I had to clean out her room at the group home on Friday. It was truly a walk down memory lane for me and filled with plenty of wonder as well. She kept an old Viewmaster. It still works and there are at least 50 reels for it. As I started looking through all of them, at first I wasn’t much surprised. There were many Biblical stories depicted and also, many old silver screen stars such as Loretta Young, Robert Wagner, and Jimmy Durante. But then I came to “Sigmund the Sea Monster” and a few others that I knew had not been her generation (Auntie Margie would have been 84 this October 7th) but my own. I had loved Viewmasters as a child and had had quite a collection. It dawned on me that she had also kept and saved mine. The Pebbles and Bamm-Bamm reel proved it. I was always a big “Flintstones” fan. Words cannot describe all of the emotions I felt seeing them, renewing the wonder of my own childhood, and the happy, secure memories these reels brought back to me. All of a sudden, I could clearly see Nanny and Poppop’s house (my names for my grandparents) in Greenwood. I remembered Saturday evenings chasing Auntie Margie around the first floor, which went in a circle, and playing tag with her. Anytime I tagged her, she would shriek aloud (most definitely because my 4, 5, 6 year-old self could not reach any higher than to goose her when I tagged her…LOL!). My poor grandmother probably never got to really enjoy her programs on those evenings. Aunt Margie and I loved to slide down the stairs together, too. Not having ever known the love of my father–though he lived in the same house with Auntie Margie and my grandparents, he was always a distant figure–I realized that Aunt Margie was the last living link with that part of my childhood. Yes, Auntie Sandy is still in Arizona but she always lived in another state so she was as she is today–beloved, yes, but it was normal to only see her maybe once a year when she visited. She, and Uncle George, have always been a vital part of my life and her visits have always been happy occasions but, most of my memories of 22 Greenwood Ave. are of Poppop, Nanny, my father (again, albeit a distant figure), sometimes my mother when she came for dinner, and Auntie Margie and I sitting around the dinner table together. To have lost that last link, well, I’ve lost a beloved aunt, a best friend, I’ve even lost a part of myself. My dream home, though OSV’s “Small House” has become a dream home for me, too, is and always will be 22 Greenwood Ave. No, I would never build its twin were I to hit the lottery and be able to build my dream home; 22 Greenwood Ave. is the dream I carry around in my heart, just as I carry the love for my Aunt Margie, my grandparents, Aunt Sandy, Mom, and even my father in my heart.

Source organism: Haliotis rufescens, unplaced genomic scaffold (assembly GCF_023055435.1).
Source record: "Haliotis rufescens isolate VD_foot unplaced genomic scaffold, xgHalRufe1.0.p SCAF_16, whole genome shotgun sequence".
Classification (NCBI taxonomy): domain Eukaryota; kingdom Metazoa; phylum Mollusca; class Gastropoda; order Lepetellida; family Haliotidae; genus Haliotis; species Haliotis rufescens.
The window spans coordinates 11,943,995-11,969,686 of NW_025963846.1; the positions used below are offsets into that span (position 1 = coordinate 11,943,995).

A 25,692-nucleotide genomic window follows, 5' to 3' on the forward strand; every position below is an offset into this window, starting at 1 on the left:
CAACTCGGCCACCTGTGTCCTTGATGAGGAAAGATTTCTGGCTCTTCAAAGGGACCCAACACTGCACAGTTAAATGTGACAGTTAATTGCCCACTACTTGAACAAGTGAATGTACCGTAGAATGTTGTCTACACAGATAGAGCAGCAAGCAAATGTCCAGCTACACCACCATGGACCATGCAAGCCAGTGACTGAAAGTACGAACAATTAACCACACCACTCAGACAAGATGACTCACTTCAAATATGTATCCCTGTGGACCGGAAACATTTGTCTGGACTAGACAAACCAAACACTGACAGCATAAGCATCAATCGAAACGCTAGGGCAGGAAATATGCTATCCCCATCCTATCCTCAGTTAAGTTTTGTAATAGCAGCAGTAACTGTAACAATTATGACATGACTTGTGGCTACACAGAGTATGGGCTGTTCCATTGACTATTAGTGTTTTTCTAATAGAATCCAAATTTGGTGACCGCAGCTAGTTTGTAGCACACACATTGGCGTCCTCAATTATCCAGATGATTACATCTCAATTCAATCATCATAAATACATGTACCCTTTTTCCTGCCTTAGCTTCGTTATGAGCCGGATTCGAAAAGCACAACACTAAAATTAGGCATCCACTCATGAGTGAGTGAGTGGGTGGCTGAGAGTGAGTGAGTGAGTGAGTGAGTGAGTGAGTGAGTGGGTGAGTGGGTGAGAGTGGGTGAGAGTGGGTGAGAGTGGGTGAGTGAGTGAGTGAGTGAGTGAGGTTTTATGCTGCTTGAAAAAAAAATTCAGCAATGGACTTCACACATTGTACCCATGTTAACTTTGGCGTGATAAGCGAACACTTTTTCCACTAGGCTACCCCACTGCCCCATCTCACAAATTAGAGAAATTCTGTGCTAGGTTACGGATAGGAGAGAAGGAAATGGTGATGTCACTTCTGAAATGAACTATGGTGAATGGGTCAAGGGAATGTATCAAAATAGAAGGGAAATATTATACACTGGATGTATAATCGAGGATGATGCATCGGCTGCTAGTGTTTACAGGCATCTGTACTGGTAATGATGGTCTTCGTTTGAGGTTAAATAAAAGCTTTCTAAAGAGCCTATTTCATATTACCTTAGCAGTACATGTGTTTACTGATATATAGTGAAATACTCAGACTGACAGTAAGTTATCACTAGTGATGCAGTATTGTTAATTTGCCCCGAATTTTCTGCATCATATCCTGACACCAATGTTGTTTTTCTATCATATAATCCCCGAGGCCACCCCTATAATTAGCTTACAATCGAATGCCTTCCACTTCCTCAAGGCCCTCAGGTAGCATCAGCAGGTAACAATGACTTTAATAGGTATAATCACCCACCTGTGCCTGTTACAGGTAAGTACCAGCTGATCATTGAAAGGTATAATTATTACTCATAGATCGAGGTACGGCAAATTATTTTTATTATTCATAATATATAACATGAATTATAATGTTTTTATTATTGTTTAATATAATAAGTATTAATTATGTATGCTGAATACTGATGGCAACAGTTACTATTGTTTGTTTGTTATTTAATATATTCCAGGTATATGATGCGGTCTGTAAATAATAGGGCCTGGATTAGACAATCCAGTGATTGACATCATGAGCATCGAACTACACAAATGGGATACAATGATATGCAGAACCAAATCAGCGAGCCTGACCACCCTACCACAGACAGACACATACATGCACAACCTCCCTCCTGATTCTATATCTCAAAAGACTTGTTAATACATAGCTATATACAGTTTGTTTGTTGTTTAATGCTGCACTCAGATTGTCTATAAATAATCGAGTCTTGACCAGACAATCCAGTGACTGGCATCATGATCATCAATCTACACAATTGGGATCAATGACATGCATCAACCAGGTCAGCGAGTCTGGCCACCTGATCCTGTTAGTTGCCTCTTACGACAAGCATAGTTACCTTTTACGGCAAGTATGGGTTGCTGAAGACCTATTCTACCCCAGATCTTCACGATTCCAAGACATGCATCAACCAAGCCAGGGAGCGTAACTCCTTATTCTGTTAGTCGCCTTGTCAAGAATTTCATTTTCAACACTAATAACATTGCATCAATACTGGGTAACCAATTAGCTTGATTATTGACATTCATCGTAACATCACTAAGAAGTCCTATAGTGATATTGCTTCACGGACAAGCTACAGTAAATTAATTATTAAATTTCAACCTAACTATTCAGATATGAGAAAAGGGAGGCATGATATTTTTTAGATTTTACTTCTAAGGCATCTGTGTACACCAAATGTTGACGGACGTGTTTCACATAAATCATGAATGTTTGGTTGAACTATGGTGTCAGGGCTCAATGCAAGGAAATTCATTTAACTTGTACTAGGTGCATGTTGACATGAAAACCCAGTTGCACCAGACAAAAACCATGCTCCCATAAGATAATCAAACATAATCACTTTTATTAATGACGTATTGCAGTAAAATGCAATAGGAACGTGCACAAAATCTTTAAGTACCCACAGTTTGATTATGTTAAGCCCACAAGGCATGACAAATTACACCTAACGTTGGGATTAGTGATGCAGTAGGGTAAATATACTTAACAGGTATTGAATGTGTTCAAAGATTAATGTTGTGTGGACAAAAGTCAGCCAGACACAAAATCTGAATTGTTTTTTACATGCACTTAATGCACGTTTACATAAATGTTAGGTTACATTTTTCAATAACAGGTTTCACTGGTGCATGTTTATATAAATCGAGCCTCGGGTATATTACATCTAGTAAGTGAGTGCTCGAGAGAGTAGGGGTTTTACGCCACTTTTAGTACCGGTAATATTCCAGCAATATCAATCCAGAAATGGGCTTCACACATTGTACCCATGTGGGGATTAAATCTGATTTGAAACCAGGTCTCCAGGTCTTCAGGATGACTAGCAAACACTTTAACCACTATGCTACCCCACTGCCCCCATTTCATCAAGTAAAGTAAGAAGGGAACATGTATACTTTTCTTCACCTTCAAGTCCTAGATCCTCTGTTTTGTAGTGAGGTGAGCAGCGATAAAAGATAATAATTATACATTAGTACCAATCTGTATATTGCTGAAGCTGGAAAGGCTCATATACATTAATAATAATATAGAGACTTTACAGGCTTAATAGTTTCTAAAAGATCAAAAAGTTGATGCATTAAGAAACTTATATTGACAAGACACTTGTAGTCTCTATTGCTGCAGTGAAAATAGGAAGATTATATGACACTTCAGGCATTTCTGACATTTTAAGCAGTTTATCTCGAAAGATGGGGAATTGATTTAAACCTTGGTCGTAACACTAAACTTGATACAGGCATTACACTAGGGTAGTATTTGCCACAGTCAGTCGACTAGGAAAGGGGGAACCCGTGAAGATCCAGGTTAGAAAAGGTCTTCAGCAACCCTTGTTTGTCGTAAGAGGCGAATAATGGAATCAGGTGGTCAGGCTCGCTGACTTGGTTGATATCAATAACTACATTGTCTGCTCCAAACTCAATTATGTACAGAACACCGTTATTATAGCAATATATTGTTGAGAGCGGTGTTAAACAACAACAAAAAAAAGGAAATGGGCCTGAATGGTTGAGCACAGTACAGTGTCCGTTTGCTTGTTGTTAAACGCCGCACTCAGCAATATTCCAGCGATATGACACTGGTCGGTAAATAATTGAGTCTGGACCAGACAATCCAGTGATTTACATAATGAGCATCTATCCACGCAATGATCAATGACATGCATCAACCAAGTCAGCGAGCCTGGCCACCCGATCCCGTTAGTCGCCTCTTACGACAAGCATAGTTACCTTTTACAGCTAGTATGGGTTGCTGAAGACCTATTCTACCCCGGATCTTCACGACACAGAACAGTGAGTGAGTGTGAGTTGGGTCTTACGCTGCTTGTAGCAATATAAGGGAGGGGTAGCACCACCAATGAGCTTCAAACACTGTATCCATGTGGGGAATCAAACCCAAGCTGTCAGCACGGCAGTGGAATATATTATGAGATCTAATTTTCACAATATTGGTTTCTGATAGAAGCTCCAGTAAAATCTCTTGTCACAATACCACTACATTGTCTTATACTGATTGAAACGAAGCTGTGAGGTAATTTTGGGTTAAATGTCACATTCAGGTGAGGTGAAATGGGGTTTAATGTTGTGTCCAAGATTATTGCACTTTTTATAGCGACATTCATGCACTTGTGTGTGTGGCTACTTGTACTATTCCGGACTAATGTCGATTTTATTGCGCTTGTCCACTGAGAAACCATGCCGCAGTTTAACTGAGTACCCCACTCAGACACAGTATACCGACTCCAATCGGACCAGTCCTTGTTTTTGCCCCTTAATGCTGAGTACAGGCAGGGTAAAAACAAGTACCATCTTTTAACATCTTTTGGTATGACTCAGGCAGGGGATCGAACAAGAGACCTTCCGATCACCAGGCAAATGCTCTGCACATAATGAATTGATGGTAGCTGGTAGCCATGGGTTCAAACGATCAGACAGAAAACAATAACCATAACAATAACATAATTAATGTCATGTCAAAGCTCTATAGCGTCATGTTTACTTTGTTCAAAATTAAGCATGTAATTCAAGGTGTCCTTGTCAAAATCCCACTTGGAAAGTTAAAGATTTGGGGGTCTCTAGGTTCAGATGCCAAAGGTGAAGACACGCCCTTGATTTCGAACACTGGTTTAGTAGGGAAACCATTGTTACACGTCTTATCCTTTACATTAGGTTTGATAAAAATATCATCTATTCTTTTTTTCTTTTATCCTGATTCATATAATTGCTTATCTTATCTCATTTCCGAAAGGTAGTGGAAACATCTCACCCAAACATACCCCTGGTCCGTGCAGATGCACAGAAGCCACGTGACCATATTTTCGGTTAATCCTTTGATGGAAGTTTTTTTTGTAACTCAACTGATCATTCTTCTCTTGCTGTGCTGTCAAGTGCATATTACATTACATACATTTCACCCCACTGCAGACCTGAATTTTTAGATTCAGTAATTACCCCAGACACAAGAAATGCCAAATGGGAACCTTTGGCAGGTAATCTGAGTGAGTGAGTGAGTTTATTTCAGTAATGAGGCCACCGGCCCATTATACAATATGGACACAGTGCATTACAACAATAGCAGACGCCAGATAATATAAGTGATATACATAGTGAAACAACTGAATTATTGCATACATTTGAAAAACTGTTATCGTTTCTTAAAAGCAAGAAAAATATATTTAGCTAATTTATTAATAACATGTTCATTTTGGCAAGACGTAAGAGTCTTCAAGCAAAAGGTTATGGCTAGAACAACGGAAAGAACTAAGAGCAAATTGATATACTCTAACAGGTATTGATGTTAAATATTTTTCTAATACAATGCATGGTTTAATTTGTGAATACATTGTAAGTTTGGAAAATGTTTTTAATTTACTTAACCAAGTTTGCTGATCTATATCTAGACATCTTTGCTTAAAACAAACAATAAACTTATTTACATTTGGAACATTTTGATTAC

Both Bear and Aunt Margie were cremated. Necessity was the reason for this decision for both of them. Bear because it is winter, the ground is frozen, and Natalie and I barely managed Roxy’s weight last June. That hole was big enough to have buried the refrigerator in; I doubted I could dig one large enough for Bear–though, if I had to do it again, I think I would try anyway. His ashes came back last week; it bothers me greatly to think that is all that is left, physically, of my beautiful boy. Aunt Margie’s was expense. Though Poppop liquidated his assets and put them into a trust for Auntie Margie’s care, and it did keep her going for almost 40 years, when she turned 65 much of it was lost to the State of RI and there was very little left for a proper burial. All I can think of is how horrified she would’ve been to be cremated. That would’ve freaked her out and yet, it is the best Aunt Sandy and I could do, neither of us having the means to do more. Her ashes will be buried in Swan Point Cemetery behind Nanny and Poppop’s graves. I will be performing my first official act as “minister” by saying the eulogy at a graveside service once she is buried. I hope, too, to eventually have a headstone erected for her. I want passersby to see the name, Marjorie A. Burbank, and to know that someone with that name existed, someone very special and precious that everyone who knew her was made the richer for that knowing. Of course, no one will ever guess how much she loved dogs or cream-filled chocolates. They won’t be able to sit and look at her baby picture and hear her ask, “Wasn’t I darling?”. And, should they ask her to help with the dishes, their ears might actually be grateful not to hear the uproar this request might cause, spoiling a “perfectly good day” and how it was “too much like work”.
I love you, Aunt Margie & Bear, too! God bless you & keep you!